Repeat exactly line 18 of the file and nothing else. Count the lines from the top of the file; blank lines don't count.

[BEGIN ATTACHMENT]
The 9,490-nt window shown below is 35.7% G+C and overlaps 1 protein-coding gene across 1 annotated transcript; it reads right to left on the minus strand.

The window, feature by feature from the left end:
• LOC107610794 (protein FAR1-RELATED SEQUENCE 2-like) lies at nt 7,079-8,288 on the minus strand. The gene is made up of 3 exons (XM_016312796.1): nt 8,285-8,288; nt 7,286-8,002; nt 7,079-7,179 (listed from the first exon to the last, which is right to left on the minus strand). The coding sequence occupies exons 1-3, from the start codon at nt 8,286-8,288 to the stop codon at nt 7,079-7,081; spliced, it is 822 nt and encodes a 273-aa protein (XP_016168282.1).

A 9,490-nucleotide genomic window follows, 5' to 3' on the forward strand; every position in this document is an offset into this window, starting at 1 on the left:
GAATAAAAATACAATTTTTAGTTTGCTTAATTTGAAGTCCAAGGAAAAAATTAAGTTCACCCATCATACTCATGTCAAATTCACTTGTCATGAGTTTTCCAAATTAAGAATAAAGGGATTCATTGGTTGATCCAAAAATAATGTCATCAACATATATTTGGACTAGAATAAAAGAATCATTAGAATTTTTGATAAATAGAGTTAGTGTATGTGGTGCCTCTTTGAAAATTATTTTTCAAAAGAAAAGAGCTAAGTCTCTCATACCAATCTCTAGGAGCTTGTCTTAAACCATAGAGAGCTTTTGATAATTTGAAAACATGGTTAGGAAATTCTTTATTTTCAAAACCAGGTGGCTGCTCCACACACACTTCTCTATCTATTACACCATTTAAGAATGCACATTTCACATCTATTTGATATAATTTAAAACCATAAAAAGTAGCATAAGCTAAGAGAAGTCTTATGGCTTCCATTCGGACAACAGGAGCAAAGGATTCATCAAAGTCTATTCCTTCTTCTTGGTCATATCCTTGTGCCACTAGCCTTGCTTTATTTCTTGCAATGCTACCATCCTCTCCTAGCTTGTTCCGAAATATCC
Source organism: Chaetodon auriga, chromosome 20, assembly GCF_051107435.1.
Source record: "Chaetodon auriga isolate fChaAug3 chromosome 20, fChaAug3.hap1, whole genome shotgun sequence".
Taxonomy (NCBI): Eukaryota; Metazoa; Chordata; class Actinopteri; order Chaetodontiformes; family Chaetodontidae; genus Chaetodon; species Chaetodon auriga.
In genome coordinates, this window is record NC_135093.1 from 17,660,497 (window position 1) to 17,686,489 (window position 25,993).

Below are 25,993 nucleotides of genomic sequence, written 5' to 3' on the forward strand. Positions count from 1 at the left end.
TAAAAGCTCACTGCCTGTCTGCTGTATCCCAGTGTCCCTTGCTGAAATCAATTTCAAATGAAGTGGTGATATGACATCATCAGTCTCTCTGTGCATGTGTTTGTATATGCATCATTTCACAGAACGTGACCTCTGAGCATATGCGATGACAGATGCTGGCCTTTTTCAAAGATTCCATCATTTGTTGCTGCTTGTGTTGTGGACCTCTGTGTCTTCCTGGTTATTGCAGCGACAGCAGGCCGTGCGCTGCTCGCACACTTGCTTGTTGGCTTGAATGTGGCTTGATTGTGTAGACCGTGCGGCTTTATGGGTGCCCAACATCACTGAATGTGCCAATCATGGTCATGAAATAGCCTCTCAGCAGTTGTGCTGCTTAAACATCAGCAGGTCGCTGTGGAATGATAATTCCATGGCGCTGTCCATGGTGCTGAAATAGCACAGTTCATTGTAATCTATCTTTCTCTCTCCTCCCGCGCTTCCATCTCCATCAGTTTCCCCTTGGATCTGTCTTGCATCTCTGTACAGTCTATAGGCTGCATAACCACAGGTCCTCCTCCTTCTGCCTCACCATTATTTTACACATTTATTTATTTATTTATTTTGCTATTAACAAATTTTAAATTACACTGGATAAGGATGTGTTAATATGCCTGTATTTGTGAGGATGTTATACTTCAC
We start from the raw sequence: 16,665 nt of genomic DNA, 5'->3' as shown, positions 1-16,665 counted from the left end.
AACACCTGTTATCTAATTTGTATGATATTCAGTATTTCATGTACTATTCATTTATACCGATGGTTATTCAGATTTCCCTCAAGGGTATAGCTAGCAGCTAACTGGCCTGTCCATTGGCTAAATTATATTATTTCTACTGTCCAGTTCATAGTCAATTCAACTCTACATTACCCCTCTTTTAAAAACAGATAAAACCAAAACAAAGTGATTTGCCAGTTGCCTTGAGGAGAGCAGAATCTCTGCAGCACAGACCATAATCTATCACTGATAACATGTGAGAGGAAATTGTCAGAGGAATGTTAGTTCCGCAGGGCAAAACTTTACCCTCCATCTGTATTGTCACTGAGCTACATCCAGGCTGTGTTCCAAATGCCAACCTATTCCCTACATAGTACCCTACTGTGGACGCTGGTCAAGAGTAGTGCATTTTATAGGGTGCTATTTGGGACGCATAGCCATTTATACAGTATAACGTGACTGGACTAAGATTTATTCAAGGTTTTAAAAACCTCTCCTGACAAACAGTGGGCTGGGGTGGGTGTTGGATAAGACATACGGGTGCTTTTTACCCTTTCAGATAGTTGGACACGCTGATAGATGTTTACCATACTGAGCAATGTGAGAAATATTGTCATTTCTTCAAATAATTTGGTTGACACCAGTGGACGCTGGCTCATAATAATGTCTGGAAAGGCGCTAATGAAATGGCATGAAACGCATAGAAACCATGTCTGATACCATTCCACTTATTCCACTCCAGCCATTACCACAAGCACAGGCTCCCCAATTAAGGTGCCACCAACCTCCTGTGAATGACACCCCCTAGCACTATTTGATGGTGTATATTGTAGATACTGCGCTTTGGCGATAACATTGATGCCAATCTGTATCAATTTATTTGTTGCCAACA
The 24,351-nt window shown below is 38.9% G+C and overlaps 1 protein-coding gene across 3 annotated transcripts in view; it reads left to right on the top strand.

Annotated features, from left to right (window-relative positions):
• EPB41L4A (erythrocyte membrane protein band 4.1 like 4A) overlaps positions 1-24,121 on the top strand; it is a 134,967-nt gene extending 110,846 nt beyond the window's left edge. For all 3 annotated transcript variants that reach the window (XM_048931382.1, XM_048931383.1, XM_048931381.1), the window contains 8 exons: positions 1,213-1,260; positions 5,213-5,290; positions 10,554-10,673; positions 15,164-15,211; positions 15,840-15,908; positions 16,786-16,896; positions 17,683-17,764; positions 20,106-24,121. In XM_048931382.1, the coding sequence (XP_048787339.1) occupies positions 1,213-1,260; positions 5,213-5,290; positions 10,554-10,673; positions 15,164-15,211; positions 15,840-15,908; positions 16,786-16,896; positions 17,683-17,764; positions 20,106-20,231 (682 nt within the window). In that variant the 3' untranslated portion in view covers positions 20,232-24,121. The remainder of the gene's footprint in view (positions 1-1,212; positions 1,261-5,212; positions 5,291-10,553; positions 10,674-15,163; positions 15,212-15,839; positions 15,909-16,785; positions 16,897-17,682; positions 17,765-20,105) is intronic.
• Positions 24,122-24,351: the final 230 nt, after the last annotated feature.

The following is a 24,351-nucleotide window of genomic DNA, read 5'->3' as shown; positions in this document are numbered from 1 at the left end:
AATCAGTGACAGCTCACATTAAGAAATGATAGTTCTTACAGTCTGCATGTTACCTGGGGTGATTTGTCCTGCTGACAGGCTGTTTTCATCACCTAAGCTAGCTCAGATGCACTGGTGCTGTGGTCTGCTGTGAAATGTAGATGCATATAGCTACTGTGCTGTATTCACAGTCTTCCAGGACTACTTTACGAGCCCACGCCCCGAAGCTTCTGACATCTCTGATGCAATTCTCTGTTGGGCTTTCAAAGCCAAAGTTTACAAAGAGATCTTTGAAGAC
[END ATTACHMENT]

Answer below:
The following is a 24,351-nucleotide window of genomic DNA, read 5'->3' as shown; positions in this document are numbered from 1 at the left end: